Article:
But they came back, and this night is for celebrating. This night is about the ones who have made it, however we count them. Some sail through; some struggle and repeat classes and suffer false starts.  But the 842 graduates here, and the many hundreds more who opt not to sweat it out in the arena, did it.  They did it.

And so did I.  I made it through the piles for one more year. I submitted my grades.  I convinced at least one guy that reading poetry wasn’t for sissies (although he made me promise not to tell anyone he said so) and another that he had something valuable to say.  One student told me my class had changed her life.  Another said I’d made her glad she wasn’t an English major.

And so it goes, as does my love/hate relationship with commencement.  The odd mix of solemnity and rowdiness in the arena embodies all the good and the bad of my job, the successes and the failures of my students, the hopefulness and cynicism that are constantly at war in me.

When the ceremony is over, we faculty file out the back doors of the arena, peel off our regalia, and drop them into enormous cardboard bins to be returned to the rental company.  Black robes, jewel-toned hoods and mortarboards lie in heaps as though their occupants have melted out of them, which is not too far from the truth. During the ceremony last night a thunderstorm passed over, as one does most nights this time of year. When I pushed open the doors and headed out to the parking lot, the heat of the day had dissipated, and a cool breeze washed over me.  Summer had commenced.

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4 Comments »

  1. Congratulations Professor. Reading you always makes me want to get my tail end back in school and finish the degree for which I yearn. What holds me back? Oh, the tiniest of excuses…nothing I could really defend.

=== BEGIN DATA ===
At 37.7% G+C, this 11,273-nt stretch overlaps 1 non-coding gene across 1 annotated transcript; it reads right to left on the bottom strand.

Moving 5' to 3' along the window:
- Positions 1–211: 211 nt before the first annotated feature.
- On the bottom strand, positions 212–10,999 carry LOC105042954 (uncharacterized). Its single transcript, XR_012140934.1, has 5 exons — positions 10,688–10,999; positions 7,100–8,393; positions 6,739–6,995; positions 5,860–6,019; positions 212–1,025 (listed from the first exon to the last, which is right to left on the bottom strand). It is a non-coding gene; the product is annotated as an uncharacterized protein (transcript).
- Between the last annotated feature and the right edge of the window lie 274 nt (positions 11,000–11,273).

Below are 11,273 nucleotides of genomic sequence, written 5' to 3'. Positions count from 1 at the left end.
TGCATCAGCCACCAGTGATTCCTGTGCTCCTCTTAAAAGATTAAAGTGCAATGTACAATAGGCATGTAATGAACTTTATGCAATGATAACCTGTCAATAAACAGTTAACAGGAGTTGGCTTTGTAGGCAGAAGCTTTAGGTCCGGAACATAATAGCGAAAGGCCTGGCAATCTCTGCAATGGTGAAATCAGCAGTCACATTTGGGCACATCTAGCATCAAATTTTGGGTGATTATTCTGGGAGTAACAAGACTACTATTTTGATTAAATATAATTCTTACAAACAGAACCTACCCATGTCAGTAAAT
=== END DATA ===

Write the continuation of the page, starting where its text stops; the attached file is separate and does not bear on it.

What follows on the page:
Comment by Britton Minor — June 12, 2011 @ 10:37 am | Reply

  2. This is such a thoughtful post about something I have vacillated on for so long! I have never had to attend commencement at our college, and I’m not sorry for that — for all the reasons you list, but I have felt ambivalent about it. Like you, I teach entry-level courses, at a college attended primarily by non-traditional, commuter students who rarely make it through in 4 years. The students who show the most promise — the ones whose parents are probably at least helping to pay tuition — invariably transfer out. Our university has a 6-year retention rate of less than 20%. Those students who do make it to the end are some of the hardest-working, most determined people I’ve ever met. But… by the time their graduation rolls around, they are usually 4 or more years from me and most probably wouldn’t even remember my name. While my full-time, tenured husband is required to go in his gown and velvets, I have not been. He enjoys seeing his students graduate, and I have wondered if it would offer this sense of completion or success for me as well, but I’m not sure it would, so I skip it.

    Comment by Renee Cohn — June 13, 2011 @ 11:27 am | Reply

  3. It makes me want to be there — Especially for the “stand up” invitation from your President. CONGRATULATIONS on another successful year as ( my very own ) Teacher of the Year!!!

    Comment by Sue — June 13, 2011 @ 11:38 am | Reply

  4. What a courageous essay. Thank you.

    How would it have been if the president of the college had had all those students stand up who took longer than 3 years to graduate with an Associate and tell them, “Here is the great conundrum. To the Ohio Board of Regents, to most of the State legislators, and to the federal government, YOU. DON’T. COUNT. But you matter to us, and we are so glad you made it. Because we know that if Sinclair can’t help you, there aren’t many other options. Because we know that for many of you, this is the step you need to take to improve your socio-economic condition, and more importantly, to find your role in the world.” When I see that parade of smiling faces, I have hope.

    If anything, increasing retention may negatively affect our graduation rate. But I would rather have a student there for 5 years – who graduates and leaves ready for a 4-year or a career with a renewed sense of self than not. Here’s hoping that retention, graduation, and actual TRANSFORMATION.

    Comment by -D — June 13, 2011 @ 10:44 pm | Reply